Aggressive Periodontitis Among Young Israeli Army Personnel

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The aim of this study was to assess the prevalence of aggressive periodontitis among young Israeli army recruits and to evaluate its association with smoking habits and ethnic origin.


The study population consisted of 642 young army recruits (562 men [87.5%] and 80 women [12.5%]), aged 18 to 30 years (average: 19.6 - 1.6 years), who arrived at a military dental clinic for dental examinations between January and December 2004. Subjects filled out a questionnaire regarding their ethnic origin and family periodontal history, followed by radiographs and a clinical periodontal examination of four first molars and eight incisors.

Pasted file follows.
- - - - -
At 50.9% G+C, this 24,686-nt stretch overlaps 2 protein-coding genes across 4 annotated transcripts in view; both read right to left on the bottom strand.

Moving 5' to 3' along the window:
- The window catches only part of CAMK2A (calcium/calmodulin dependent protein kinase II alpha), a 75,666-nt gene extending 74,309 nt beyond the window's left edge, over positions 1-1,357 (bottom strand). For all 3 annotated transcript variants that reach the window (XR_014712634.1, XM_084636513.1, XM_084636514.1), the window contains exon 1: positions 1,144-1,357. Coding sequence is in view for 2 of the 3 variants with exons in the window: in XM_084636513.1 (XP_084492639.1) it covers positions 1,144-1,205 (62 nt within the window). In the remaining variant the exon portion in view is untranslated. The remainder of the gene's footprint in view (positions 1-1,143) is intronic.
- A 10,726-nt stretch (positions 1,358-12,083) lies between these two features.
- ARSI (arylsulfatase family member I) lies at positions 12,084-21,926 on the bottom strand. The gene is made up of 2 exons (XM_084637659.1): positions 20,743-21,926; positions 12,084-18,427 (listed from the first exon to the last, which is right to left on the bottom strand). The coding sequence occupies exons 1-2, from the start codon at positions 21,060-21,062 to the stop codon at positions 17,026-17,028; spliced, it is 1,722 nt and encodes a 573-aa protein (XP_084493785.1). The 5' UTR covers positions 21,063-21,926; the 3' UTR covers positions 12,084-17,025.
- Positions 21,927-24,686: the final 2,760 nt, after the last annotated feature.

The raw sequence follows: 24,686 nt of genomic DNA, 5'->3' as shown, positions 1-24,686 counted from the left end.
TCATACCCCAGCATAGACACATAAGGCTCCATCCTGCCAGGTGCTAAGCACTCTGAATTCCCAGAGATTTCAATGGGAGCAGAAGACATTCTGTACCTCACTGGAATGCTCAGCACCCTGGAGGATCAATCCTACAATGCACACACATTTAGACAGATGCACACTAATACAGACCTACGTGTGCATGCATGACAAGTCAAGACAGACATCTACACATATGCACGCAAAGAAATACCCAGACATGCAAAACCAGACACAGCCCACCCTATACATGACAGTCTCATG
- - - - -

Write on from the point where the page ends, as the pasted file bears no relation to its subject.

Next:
Aggressive periodontitis was found in 5.9% of the subjects (4.3% localized and 1.6% generalized). At least one site with a probing depth ≥5 mm was found in 20.1% of the subjects. A radiographic distance between crestal bone height and the cemento-enamel junction >3 mm was found in 43 (6.7%) subjects. Current smokers (39.9%) (P = 0.03) and subjects of North African origin (P <0.0001) correlated with a high prevalence of aggressive periodontitis.


A relatively high prevalence of aggressive periodontitis was found in young Israeli army recruits, which was particularly associated with smoking and ethnic origin. J Periodontol 2006;77:1392-1396.

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